Its a charming spin on an old bit of history. And I felt director Ashutosh Gowarikar has melded history and romance in interesting ways in his reportedly Rs. 40 crore opus. Filming a romance without the political intrigue surrounding it would make it irrelevant. Stitching together events from a time where history has obfuscated accuracy beyond repair wouldn't have stood up very well. And so the movie is given the structure of a larger than life romance and surrounded by interpreted events that propel the story forward - for the most part this approach sat well with me.
But Gowarikar seems to be working off a half-baked screenplay. His narrative, for example, takes its time zeroing in on the romance. Gowarikar often seems to be two different directors: he handles scenes in a closed set with aplomb. But put him outdoors and he seems to lose his imagination. Too often, he'll stick a camera in the sand, so to speak, and let a scene play out lamely. This makes scenes feel very choppy, inserted or acted in.
Let's say a scene calls for: "Sujamal overhears a plot to kill him". Is it really in order to show Sujamal dawdling along and suddenly stopping by a tent for no ostensible reason other than seeing a soldier enter it. And then proceed to listen in - in plain sight of everyone else? Scenes like this feel unfinished, even amateurish. Often I found myself thinking "put the camera on a track or a crane, for God's sake, and spend some time framing your picture"
Then there's the bit about not developing Jalaluddin and Jodhaa equally in character. While Jalaluddin's character is fleshed out as a benevolent emperor early on, Jodhaa doesn't get the same treatment from the writer. Instead her early scenes are used to explain alliances and political settings. At this point by not establishing his intent and developing his main characters in parallel Gowarikar had already lost me.
Yet as a romance, Jodhaa Akbar works really well thanks to its two leads. Hrithik and Aishwarya are both able to develop a mature, believable romance. Importantly, they cook up a crackling chemistry. Aishwarya Rai - who draws on her ability to organize serial expressions exquisitely - turns in a fine performance, save those sword fights where she is a bit too daavadol to be convincing.
A number of actors turn in some fine performances. Sure there are the Kulbushan Kharbandas and Raza Murads who are called on to perform their usual shtick and do so reliably.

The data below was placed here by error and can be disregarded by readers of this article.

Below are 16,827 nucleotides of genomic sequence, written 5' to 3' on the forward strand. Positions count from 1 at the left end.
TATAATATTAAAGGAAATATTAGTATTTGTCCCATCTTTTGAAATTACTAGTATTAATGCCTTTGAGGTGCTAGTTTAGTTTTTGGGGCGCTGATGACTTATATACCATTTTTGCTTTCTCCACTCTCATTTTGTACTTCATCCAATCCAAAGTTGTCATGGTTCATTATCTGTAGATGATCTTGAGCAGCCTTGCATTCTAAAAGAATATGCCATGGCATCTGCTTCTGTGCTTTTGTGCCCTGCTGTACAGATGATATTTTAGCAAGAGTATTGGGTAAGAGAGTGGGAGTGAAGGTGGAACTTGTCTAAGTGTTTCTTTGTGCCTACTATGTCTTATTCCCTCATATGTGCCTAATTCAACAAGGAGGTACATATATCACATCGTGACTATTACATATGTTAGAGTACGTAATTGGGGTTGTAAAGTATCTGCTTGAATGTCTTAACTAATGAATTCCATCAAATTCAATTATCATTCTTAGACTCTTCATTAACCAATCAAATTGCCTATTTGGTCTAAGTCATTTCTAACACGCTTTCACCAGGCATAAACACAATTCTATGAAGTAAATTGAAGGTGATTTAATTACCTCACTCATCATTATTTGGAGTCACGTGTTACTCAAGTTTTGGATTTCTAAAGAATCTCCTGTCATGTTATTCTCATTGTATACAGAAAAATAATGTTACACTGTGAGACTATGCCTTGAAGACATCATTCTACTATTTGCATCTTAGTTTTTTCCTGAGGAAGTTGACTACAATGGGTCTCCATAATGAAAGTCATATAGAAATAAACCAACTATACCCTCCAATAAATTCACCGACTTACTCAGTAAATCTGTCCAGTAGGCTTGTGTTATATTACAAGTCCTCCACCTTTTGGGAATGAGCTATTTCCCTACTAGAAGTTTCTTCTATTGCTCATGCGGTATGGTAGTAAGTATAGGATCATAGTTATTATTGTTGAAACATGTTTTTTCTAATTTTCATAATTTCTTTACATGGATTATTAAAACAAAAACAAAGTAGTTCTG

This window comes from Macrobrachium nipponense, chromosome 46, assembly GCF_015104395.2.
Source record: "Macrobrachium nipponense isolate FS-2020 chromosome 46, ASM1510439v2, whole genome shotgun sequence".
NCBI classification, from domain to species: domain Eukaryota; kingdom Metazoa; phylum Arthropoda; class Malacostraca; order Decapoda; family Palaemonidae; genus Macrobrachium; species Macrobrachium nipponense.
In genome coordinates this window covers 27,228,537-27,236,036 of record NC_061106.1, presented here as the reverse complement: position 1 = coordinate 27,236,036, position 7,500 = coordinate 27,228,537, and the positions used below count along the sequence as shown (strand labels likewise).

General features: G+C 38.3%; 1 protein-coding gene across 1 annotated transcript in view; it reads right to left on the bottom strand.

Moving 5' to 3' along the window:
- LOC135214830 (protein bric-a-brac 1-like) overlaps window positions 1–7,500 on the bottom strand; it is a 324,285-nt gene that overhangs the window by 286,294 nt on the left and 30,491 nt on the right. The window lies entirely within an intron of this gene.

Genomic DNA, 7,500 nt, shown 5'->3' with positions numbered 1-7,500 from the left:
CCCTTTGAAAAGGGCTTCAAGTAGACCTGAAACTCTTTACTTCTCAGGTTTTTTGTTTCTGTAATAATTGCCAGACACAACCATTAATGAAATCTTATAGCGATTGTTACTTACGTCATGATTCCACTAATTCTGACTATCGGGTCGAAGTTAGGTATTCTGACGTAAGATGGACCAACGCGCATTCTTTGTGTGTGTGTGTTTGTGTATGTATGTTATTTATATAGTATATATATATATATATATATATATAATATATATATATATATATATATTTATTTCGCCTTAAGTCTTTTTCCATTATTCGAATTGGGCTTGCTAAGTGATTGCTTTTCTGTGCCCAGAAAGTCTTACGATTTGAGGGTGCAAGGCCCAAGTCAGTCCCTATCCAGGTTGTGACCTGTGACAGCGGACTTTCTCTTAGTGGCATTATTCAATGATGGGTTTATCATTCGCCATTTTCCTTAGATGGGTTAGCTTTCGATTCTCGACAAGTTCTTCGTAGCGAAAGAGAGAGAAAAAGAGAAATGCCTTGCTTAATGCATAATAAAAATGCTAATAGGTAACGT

But a couple of sharp hotshots also show up: Sonu Sood is able to convey an integrity that waffles under the weight of ambition and perceived injustice. And Nikitin Dheer portrays Jalaluddin's brother-in-law Sharifuddin, a menacing hulk who tends to dominate every scene he finds himself in.
Ila Arun plays Maham Anga, Jalaluddin's wet nurse, and you can see her visibly taking some chances to give her character much needed layers. Mostly she succeeds despite being called on to do some rote stuff.
It would be unfair to say Jodhaa Akbar isn't enjoyable - that it is. A.R. Rahman composes some rousing music. Gowarikar stages some scenes of pure brilliance - primary among them is one in which Jalaluddin wanders in on Jodhaa singing a bhajan, sees her in entirety for the first time and we see Hrithik uncoil his matinee-idol dreaminess as he strides through white curtains billowing freely in the breeze (analogy alert!).
Later yet, Gowarikar balances drama and romance beautifully in a sequence that involves a lavish Rajput feast. Finally, his depiction of the coronation of Jalaluddin to the people's Akbar is captured with a joyous shimmer in the song "Azeem-o-shaan shehenshah".
- Amrita saw missed opportunities but loved Ila Arun's turn
- Beth is happy to bask in the golden loveliness of the movie for now
- Jai's notes on a half-hearted stab
- The movie doesn't soar as much as stay airborne for small durations says Baradwaj Rangan
- Khalid Mohammad isn't impressed
- Memories of Dhoom 2 haunt greatbong during the viewing
- headmistress liked seeing the practicalities of a inter-cultural relationship among other things
- Yajnaseni reviews and addresses the controversies surrounding the film
- Amrita on why "Azeem-o-shaan" was crap in the movie
- The movie reminded Joules of reading Amar Chitra Katha
- Beth picks one absurd moment in the movie
- meena recalls Cleopatra and picks her favorite song in the movie
- The running length won't deter headmistress
- Mind Rush has some advice for Gowarikar
- Megan watches the movie, dies, goes to heaven and describes the ati-romantic moments in the film